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A Christmas Story: A Teenager's Gift To Himself And His Mom

Aaron Matlock
Basim Blunt
/
WYSO
Aaron Matlock

For the first 17 years of this week's Dayton Youth Radio producer's life, he was known to the world as Aaron Step. That's his father's last name. Aaron tells us about a holiday gift is the one that can't be found under a Christmas tree.

I'm Aaron. I'm a senior at Centerville. I love hanging out with my friends, I have goals for my life, I have great ambitions, and to say it lightly, I'm a sneaker head. My favorite sneaker of all time is the Air Jordan 1 Chicago. I live with my mom, Diane, and my sister Abigail. I've lived with my mom and my sister my whole life.

I have a memory that my mom and I share from when we moved from a not so good neighborhood in Dayton to Centerville. I remember one time in my old neighborhood, two guys stopped in the middle of the street in front of our house and got into a fight while I was outside. I was really small at the time, so naturally I ran and hid. Coming from that to Centerville was a really big step up.

My stories about how I decided to change my last name, mainly because I no longer wish to have my father's last name attached to me anymore.

My mom and my dad, Roy, have been split up for the majority of my life. I haven't seen my father since 2012. I don't really remember the last time I saw him. From what I remember, he had wrinkly skin, a receding hairline, and the blue eyes that I got. My father was the perfect representation of the stereotypical deadbeat dad. He'd always yell at my mom, and I wake up to him arguing with her in the middle of the night. He worked at a dead end job and did things that shouldn't be said on the radio. The only reason he wanted custody over me and my sister was so my mom would have to pay him child support. You get the picture.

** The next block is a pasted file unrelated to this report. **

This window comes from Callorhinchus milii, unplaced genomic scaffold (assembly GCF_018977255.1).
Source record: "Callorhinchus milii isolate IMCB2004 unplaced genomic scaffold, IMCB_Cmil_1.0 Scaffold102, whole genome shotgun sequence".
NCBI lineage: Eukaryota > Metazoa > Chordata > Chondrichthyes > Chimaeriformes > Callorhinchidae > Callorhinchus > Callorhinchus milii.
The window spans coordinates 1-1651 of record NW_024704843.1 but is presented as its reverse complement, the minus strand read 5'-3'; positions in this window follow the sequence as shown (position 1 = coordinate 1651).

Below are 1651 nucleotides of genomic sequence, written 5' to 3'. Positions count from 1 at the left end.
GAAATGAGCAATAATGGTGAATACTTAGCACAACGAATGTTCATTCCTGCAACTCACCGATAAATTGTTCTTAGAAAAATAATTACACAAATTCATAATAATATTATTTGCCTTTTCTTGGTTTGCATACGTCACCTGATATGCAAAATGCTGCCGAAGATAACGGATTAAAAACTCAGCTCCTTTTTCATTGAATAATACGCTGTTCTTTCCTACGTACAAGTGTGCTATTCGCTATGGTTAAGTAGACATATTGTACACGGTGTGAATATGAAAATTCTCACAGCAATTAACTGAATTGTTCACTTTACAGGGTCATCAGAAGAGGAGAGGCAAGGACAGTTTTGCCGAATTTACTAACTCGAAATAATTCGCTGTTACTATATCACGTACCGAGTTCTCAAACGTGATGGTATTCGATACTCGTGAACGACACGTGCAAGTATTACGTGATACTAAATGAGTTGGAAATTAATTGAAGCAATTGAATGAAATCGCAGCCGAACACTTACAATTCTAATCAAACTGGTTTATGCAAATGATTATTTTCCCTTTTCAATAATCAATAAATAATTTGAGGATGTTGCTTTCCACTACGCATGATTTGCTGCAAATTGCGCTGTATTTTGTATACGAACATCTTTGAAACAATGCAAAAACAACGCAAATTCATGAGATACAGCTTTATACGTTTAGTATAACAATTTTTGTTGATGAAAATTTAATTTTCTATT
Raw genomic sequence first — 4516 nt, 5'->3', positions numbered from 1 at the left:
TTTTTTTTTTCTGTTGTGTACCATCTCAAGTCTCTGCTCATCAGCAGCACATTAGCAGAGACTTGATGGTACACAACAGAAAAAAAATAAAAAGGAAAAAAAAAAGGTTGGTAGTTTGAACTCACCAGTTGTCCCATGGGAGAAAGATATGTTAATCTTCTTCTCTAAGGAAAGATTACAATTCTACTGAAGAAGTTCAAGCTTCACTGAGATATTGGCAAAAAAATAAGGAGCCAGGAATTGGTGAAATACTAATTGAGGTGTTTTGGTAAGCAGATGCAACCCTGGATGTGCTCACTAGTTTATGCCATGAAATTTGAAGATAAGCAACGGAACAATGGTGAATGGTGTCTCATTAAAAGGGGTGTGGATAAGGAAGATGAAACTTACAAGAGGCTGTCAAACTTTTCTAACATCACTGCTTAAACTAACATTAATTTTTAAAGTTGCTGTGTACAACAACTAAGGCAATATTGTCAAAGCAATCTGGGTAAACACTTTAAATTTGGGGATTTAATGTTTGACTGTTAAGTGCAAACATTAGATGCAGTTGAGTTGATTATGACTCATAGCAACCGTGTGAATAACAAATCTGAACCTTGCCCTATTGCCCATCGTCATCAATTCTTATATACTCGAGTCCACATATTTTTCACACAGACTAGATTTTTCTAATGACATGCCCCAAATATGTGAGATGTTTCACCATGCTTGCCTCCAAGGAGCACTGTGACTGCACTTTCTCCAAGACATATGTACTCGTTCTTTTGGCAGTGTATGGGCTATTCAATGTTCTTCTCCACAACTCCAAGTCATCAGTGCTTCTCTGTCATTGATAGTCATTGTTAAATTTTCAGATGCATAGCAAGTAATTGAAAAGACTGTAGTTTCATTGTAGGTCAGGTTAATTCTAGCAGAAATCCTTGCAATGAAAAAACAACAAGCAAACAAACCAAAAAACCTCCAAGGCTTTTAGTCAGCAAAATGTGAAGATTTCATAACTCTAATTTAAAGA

I turned 18 on August 31. For me, turning 18 means the first step into adulthood. So this year on my birthday, I told my mom that I'm going to change my last name to her last name.

"That's why you had to wait till you're 18 years old, because it's a decision that...it's a personal decision that you that you all have to make," she said.

Actually, this morning when I recorded my interview with my mother, she almost went into tears and told me it'd be an honor for me to take her last name.

"When you told me that you had been thinking about it and that you wanted to change your name, it's overwhelming. It made goosebumps go up my arms, and it made me feel honored. It's the fact that you acknowledge my lineage and who I came from. And then you also are acknowledging the fact that I've been by myself and there's a whole lot of feelings behind that."

I did this story because it's going on right now. This is very recent. It's big. I don't want my person or my achievements to be attached to my father's last name.

"I never wanted to have you guys feel all of the badness of a divorce and all the horrible things that were said and done to me and for you to take that name [is] just an acknowledgment that that I did okay and that we're going to be okay and you're going to be okay and Abigail's going to be okay," my mom said.

I'm sure it'll be weird for my friends to address me by a completely different name from what they're used to. My final thoughts are Aaron Matlock sounds a whole lot cooler than Aaron Step.

Aaron Matlock is a student at Centerville High School. Special thanks to Aaron's mom Diane and Tricia Rapoch, teacher for the Communication Arts Program at Centerville High School. Learn more at the school's website: http://www.centerville.k12.oh.us/CHS. Dayton Youth Radio is supported by the Virginia W. Kettering Foundation, the Ohio Arts Council and the CenterPoint Energy Foundation.

This story was created at the Eichelberger Center for Community Voices at WYSO.